“The guestroom needs to be painted,” Mrs. C. said to me one day.
“We agreed to change the color when we bought this house.”
I shrugged. “That was a year ago and we haven’t had a single guest. So what’s the point?”
“We’ll do it together. It’ll be fun.”
That’s what she said about Lamaze classes thirty years ago and I still hadn’t gotten over them.
“Painting is harder than you think.”
She let out a tiny snort. “How hard can slapping around a little paint be?”
“Okay. If you’re willing to help, how can I say no?”
She told me what color she wanted and I drove to the paint store for supplies. I could tell when I opened the can that she wasn’t happy with the color. “It’ll change when it’s dry,” I promised.
“What’s all this stuff?” she asked, pointing to the supplies I’d lugged upstairs.
“This is the stuff we need to do a good job.”
She rolled her eyes while I unfolded drop cloths and covered the bed and hardwood floors.
“Hand me a brush,” she ordered.
“We aren’t ready for brushes.”
A little kid must have lived in this room because there were crayon marks everywhere. “Wax and acrylic paint don’t mix,” I explained. “The paint will peel off if we don’t remove the crayon marks. Then we need to pull out nails, spackle over the holes and sand them smooth. Then we need to tape off the moldings so we don’t get paint on them, along with the ceiling to keep a straight edge where the ceiling meets the walls.”
“How long will all of this take?”
“An hour. Maybe an hour and a half.”
There was that little snort again. “They make it look so quick and easy on the home improvement shows.”
An hour later I trudged downstairs and found her in the living room with her nose buried in her Oprah magazine. “I thought you were going to help me?”
“Are you ready to let me slap some paint around?”
“Almost. The prep work takes up the most time.”
“Call me when it’s time for some serious painting.”
I called for her a half hour later. She climbed the stairs, grabbed one of the brushes I’d laid out and began slapping paint on the wall facing the street. This wall had a large window and the least surface to cover. “You might start with applying paint to the corners where a roller can’t reach,” I said.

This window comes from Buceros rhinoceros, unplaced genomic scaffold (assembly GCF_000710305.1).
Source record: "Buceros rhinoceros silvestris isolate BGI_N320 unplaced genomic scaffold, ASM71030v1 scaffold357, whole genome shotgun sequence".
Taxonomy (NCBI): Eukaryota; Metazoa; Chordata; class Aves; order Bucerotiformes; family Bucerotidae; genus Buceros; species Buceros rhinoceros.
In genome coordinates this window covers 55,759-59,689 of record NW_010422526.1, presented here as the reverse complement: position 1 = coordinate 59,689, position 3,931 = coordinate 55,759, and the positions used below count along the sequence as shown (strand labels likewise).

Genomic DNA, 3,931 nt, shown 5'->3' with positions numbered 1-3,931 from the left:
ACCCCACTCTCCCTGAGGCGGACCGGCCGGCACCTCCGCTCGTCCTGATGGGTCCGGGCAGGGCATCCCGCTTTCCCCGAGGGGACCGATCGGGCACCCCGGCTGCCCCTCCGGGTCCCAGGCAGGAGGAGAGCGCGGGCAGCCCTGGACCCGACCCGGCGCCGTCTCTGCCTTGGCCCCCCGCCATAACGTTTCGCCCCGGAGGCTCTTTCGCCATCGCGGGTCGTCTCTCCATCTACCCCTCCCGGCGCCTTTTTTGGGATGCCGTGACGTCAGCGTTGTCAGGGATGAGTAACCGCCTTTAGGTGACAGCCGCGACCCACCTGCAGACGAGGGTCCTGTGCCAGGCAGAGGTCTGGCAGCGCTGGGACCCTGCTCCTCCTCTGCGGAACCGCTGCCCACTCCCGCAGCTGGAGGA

She slapped paint into the corners for a few minutes while I finished taping and sanding the dried spackle covering the nail holes. When I grabbed a roller and started applying paint she said, “That looks like more fun.”
“You said you wanted to slap on paint. You can’t slap it on with a roller.”
She was beginning to look like she wanted to slap something other than paint. I handed her the roller.
Her arm got tired before she’d gotten far. “I think you bought the wrong paint. I can see the old color through it. Did you buy single coat paint?”
“Like the chupacabra, single coat paint is a myth. You always need two coats, especially if you’re covering a dark color with a light, which is what we’re doing.”
Five minutes later she was back downstairs with her nose buried in her Oprah. Two hours later I finished the second coat and carried the ladder downstairs, along with the paint, brushes, rollers and drop clothes. When everything was put away, Mrs. Chatterbox looked up from her magazine and asked, “Are we all finished?”
“Yes, we’re all finished,” I said, my tone dripping with snarkiness.
That night, our guest room received its first guest—me. She never told me to spend the night there, but for some reason it seemed like a good idea.